In their latest single, titled “Hummingbirds,” Milquetoast and Co. don’t attempt to change anything about the powerfully poetic sound that recently won them critical acclaim with 2019’s Kashmir the Great; on the contrary, they expand upon that EP’s supple stylization with what is easily some of their most delicate work yet. Meticulousness is a key ingredient here, but it’s not the only reason why the harmonies in “Hummingbirds” sting harder than an angry wasp. Adorned with a sway that leans into us with grandiosity, this track and its video were made with the intention of transporting us into another world (and, for my money at least, they hit the mark flawlessly).
The illustrated music video for this single doesn’t do much to clarify the more surreal points in the lyricism, but I personally don’t think it needed to. It’s definitely just as striking a watch in this carefully-constructed piece of artistry, and to some extent I think the oddities comprising what are seemingly its most powerful and emotionally-impactful moments actually add to the mystery of the composition in general. There’s wonderment galore in this piece, and by leaving it unchecked in every department, Milquetoast and Co. form something in “Hummingbirds” that can be revisited time and time again.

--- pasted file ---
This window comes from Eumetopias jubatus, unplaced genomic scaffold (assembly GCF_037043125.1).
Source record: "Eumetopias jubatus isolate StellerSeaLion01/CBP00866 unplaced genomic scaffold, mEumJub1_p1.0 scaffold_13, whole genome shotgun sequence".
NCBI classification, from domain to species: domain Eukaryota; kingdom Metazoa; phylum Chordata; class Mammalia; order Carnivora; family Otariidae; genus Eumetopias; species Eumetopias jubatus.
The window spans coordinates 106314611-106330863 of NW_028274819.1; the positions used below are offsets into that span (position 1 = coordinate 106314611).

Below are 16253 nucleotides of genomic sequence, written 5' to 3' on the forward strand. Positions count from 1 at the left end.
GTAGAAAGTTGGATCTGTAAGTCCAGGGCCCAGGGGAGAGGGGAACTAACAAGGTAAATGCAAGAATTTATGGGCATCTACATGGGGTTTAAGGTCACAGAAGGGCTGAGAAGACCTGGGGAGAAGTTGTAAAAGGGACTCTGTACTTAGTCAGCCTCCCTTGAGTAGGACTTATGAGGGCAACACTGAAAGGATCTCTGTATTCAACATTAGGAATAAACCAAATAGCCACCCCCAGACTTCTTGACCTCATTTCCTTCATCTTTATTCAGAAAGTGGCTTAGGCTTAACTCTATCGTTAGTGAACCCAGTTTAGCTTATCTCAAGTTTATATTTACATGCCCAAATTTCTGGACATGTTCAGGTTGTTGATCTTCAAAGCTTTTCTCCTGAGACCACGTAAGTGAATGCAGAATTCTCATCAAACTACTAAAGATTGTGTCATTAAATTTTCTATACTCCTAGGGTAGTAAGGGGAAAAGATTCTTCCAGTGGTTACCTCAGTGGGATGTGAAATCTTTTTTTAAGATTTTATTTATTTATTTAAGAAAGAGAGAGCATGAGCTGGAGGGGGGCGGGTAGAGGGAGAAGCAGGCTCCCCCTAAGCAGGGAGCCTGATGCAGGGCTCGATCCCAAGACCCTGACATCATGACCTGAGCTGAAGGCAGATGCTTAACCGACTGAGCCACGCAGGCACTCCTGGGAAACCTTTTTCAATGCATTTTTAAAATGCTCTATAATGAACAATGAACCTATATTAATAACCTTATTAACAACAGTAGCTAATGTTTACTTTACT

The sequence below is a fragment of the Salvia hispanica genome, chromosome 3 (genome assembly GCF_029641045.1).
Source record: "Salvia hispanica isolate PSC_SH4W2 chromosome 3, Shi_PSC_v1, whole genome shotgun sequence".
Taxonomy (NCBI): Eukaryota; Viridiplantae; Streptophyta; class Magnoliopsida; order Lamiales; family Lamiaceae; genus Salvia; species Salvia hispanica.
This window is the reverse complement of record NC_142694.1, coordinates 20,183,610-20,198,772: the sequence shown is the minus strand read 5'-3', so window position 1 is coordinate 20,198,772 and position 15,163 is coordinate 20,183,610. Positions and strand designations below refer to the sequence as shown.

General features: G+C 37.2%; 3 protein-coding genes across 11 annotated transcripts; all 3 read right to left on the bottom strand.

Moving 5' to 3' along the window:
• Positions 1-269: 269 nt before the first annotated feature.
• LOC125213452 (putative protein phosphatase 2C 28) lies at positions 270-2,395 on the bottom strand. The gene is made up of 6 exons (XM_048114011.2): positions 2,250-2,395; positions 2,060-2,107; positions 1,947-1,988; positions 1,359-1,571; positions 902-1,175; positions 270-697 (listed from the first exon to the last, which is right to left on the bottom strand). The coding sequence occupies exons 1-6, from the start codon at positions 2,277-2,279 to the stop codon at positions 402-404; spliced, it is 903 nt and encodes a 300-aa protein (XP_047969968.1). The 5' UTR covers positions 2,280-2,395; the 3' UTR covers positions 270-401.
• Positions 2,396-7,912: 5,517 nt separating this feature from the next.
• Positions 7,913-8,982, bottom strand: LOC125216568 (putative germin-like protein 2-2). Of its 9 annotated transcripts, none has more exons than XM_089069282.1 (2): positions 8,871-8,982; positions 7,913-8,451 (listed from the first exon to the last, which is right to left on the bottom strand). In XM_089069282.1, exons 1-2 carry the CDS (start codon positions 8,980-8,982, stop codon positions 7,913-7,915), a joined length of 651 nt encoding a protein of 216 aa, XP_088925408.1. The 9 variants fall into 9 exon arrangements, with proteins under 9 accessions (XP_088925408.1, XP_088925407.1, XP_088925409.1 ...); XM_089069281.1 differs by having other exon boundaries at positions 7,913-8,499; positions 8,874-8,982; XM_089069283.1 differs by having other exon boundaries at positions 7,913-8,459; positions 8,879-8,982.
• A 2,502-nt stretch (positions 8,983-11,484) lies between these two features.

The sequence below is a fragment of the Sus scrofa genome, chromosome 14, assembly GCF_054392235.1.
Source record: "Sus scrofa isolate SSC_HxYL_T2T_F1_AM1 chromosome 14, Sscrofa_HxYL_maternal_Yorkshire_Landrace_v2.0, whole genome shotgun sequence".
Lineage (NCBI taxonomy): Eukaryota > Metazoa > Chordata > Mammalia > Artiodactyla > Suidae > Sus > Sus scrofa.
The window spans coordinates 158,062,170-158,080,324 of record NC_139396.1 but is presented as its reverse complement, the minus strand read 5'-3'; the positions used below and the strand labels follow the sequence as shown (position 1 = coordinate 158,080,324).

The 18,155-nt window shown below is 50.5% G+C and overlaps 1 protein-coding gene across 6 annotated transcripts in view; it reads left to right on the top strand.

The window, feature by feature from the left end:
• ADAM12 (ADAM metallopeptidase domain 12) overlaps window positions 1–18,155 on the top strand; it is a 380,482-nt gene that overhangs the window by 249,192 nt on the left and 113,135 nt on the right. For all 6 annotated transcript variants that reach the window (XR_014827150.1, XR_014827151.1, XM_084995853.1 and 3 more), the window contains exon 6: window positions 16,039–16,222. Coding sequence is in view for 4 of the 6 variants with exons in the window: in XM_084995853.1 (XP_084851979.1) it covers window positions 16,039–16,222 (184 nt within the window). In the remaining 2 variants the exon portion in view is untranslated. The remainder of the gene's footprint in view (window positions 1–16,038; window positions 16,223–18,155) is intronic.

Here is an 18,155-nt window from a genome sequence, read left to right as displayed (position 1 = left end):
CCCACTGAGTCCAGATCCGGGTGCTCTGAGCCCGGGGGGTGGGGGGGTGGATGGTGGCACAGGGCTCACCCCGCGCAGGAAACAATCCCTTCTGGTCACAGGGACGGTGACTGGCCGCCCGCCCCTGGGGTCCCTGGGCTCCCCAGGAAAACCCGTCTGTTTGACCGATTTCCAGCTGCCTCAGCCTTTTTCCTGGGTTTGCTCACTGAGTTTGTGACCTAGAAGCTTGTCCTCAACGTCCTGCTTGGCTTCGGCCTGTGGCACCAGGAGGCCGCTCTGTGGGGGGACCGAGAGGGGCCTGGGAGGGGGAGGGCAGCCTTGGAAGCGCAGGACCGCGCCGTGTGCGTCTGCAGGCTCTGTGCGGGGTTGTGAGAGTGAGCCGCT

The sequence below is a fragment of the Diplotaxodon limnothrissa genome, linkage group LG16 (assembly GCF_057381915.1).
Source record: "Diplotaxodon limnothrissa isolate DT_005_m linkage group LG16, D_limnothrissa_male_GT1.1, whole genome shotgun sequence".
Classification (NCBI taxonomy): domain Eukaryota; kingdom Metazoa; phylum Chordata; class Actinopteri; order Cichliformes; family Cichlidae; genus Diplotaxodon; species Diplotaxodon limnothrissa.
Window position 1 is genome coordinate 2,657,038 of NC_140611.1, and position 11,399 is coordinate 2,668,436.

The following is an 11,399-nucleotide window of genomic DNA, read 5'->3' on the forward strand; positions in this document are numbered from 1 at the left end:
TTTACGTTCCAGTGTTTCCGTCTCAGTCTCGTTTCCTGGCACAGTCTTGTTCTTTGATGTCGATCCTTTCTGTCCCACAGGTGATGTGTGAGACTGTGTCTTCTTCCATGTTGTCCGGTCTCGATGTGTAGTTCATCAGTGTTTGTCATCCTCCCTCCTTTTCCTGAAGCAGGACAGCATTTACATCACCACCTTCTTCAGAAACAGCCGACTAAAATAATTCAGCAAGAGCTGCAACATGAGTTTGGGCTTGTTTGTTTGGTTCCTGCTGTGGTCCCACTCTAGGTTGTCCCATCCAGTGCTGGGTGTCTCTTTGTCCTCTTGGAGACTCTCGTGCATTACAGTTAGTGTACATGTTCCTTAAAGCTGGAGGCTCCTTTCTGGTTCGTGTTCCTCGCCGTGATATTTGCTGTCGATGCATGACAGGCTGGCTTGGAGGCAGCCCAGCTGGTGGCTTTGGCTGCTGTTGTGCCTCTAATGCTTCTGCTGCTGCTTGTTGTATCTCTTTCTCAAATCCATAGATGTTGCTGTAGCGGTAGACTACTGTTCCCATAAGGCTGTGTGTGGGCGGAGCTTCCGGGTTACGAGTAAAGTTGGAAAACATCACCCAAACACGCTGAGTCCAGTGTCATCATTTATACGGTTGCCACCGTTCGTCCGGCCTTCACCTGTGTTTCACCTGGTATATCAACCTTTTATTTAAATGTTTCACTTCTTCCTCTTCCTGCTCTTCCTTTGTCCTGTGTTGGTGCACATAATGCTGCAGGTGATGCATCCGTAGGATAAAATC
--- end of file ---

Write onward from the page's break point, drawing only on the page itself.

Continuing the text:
“Hummingbirds” shows us that this band is sticking to script and staying away from the overindulgences of a bloated commercial element in music right now which I’ve never been able to appreciate, and if you haven’t heard it already, this December is a good time to give it a listen. Milquetoast and Co. can’t seem to stay out of the headlines very much these days, and provided their legacy persists on the back of monolithic melodicism of the most unpredictable variety, I haven’t any doubts as to whether or not they’ll remain among the most respected indie crews in the Rockies.